“American Intellectuals and Foreign Policy,” Foreign Affairs, July 1967.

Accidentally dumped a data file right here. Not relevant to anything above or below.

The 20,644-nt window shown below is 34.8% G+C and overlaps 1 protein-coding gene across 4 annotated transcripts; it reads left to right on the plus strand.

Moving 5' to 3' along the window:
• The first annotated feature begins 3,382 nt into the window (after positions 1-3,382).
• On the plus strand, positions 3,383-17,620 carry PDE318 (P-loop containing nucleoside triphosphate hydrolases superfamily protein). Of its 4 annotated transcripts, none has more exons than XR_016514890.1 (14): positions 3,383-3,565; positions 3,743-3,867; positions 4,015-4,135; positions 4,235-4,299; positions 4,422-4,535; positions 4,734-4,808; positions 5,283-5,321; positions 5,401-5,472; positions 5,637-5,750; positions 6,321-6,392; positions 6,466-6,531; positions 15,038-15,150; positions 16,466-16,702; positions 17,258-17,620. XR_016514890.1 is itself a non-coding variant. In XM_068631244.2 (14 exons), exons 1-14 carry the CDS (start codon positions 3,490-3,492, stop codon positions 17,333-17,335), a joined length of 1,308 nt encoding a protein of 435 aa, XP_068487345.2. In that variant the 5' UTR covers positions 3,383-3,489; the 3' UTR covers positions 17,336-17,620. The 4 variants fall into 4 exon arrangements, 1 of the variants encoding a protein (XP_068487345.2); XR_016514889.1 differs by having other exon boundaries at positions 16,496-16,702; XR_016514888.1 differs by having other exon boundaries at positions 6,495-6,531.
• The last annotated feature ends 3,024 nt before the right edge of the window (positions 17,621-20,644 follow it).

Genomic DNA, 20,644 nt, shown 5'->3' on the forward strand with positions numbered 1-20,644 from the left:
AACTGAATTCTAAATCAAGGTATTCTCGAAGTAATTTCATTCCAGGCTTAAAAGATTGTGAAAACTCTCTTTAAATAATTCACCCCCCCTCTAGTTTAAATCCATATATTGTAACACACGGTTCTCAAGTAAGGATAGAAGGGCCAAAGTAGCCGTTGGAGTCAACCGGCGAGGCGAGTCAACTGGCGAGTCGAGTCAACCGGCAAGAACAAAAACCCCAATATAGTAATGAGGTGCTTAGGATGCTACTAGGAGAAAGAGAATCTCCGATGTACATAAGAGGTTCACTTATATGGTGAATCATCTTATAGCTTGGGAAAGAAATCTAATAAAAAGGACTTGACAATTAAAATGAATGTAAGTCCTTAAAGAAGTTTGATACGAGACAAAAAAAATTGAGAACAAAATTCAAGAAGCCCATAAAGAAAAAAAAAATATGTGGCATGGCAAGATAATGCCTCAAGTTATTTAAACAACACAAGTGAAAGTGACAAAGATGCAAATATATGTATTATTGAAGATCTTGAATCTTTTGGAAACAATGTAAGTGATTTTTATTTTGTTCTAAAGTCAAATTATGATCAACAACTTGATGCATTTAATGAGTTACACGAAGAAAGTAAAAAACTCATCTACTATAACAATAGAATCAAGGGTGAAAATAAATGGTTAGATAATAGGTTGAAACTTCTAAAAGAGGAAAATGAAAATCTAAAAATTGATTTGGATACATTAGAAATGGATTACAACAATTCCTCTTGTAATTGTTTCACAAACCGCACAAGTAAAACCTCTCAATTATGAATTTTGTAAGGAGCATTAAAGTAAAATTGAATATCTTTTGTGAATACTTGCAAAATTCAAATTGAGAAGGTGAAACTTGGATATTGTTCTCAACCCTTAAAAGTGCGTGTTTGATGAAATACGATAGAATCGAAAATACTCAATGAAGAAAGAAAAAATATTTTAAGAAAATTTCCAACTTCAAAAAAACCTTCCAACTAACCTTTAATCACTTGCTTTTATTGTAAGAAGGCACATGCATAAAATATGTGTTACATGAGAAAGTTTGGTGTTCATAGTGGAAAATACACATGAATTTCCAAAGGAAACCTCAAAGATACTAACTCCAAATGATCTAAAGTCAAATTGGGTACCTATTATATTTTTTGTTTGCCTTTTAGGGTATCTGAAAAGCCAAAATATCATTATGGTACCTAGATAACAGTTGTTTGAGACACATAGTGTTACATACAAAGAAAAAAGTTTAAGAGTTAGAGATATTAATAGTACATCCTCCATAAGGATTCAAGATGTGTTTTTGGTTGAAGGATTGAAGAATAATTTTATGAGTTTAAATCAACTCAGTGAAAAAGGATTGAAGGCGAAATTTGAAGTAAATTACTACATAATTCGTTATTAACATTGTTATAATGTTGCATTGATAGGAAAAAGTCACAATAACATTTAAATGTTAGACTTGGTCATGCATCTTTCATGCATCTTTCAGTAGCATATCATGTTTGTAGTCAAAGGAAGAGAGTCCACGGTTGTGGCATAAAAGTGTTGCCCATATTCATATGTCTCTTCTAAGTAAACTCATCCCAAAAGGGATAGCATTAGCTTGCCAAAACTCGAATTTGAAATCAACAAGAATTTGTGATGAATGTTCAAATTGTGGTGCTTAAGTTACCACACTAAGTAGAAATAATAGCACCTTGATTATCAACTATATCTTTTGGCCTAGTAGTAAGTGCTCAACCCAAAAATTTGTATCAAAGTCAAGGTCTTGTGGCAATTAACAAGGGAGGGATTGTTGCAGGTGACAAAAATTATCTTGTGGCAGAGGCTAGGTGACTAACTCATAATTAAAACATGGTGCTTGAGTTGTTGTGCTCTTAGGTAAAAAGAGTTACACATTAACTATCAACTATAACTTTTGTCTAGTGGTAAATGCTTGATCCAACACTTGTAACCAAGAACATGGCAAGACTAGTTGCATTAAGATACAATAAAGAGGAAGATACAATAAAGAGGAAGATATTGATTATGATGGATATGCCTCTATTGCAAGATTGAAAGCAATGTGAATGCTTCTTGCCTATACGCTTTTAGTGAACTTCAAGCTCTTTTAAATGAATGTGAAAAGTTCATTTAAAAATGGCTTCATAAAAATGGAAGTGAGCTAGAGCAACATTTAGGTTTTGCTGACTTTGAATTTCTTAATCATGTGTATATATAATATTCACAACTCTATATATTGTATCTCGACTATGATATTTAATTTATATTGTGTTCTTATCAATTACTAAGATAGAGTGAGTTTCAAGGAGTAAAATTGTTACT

An intellectual may be defined as a man who speaks with general authority about a subject on which he has no particular competence. This definition sounds ironic, but is not. The authority is real enough, just as the lack of specific competence is crucial. An economist writing about economics is not acting as an intellectual, nor is a literary critic when he explicates a text, In such cases, we are witnessing professionals at work.